So there has also been a huge rise in Buy Now Pay Later, especially in Asia. What are your thoughts on that and where do you see it going in the coming years?

Yeah, I think within Asia, it started earliest in Australia. In Asia, it started in the last five years or less, so it is still in its nascent stage. It is growing and based on our Global Payments Report, we projected it to have a compound annual growth rate of 36% through 2025. It is going to be the fastest payment method and it’s mainly because of convenience. Apart from the user experience, 64% of millennials actually don’t have a credit card, so BNPL is targeting the underbanked populations.

I think the pandemic also compounded the idea of being cautious about budgeting. But as usual, anything that sort of takes off rapidly in terms of adoption, always gets the attention from the regulators, so there are a lot of countries such as Australia and even Singapore, talking about building a self-governing body, where BNPL players come together to come up with some standards and guidelines so that they don’t actually end up creating an issue of credit burden.

Do you think that would actually make it a little bit harder for BNPL players to target those underbanked population?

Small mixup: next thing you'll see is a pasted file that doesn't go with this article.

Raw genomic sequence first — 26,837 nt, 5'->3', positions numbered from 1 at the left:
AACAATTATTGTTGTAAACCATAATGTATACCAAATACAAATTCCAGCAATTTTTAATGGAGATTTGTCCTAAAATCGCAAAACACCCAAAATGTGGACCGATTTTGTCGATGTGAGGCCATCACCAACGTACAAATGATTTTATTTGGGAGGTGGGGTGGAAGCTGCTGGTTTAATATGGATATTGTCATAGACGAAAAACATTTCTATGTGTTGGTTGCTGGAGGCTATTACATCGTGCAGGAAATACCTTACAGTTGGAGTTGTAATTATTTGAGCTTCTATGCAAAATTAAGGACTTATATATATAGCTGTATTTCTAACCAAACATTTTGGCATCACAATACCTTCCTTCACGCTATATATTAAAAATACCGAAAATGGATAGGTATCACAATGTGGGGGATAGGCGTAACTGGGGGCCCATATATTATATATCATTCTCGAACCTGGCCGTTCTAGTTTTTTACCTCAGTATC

I think it depends on what they’re trying to solve. If it eventually impacts the user experience, that will definitely take away the shine of a wildly successful product. But if they are trying to mitigate credit exposure, such as creating more transparency then I think it is towards the right direction.

The payments industry is no doubt fragmented. Do you think consolidation is the way forward?

I think it’s already happening. If you look at the valuation of some of the really big financial companies, they have really dropped and a lot of the venture capitalists aren’t really investing in them. I think that’s a reflection of too much competition. However, I do believe that BNPL has its place, it serves a purpose and I think in order for it to be successful, there has to be consolidation. Some of it’s already happening in fact as players are really focused on turning the existing footprint into a profitable business.

Lastly, what are some of the payment trends that you foresee shaping up in this region?

The hottest trend right now is embedded finance which is essentially offering financial solutions to consumers at the point that they are re needed and it is by non-financial institutions. So it really relies on partnership between banks, as well as non banks, and other technology providers for that really beautiful experience. Think about your in-app services like GrabPay, that is a perfect example, it is essentially invisible. 

You do your shopping, and at the last bit of checkout, you just click pay and then you’re done. So it is really about seamless user experience. Then there is the BNPL trend which we have discussed about. There is also embedded insurance, which is basically just a part of the user’s journey without needing them to separately jump on other separate apps or sites to get it.